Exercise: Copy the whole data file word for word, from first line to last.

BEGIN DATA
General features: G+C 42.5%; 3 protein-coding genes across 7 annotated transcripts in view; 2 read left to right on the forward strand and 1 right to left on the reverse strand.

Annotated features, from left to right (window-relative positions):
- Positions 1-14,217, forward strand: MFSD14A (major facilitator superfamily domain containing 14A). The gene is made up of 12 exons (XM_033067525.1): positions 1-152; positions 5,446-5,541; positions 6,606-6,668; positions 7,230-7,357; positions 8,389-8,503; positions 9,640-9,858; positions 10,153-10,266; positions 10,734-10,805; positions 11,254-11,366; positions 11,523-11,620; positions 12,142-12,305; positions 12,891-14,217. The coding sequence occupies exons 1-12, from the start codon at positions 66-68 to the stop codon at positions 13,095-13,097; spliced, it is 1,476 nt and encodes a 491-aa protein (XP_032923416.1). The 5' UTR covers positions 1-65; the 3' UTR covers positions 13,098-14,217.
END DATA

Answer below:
General features: G+C 42.5%; 3 protein-coding genes across 7 annotated transcripts in view; 2 read left to right on the forward strand and 1 right to left on the reverse strand.

Annotated features, from left to right (window-relative positions):
- Positions 1-14,217, forward strand: MFSD14A (major facilitator superfamily domain containing 14A). The gene is made up of 12 exons (XM_033067525.1): positions 1-152; positions 5,446-5,541; positions 6,606-6,668; positions 7,230-7,357; positions 8,389-8,503; positions 9,640-9,858; positions 10,153-10,266; positions 10,734-10,805; positions 11,254-11,366; positions 11,523-11,620; positions 12,142-12,305; positions 12,891-14,217. The coding sequence occupies exons 1-12, from the start codon at positions 66-68 to the stop codon at positions 13,095-13,097; spliced, it is 1,476 nt and encodes a 491-aa protein (XP_032923416.1). The 5' UTR covers positions 1-65; the 3' UTR covers positions 13,098-14,217.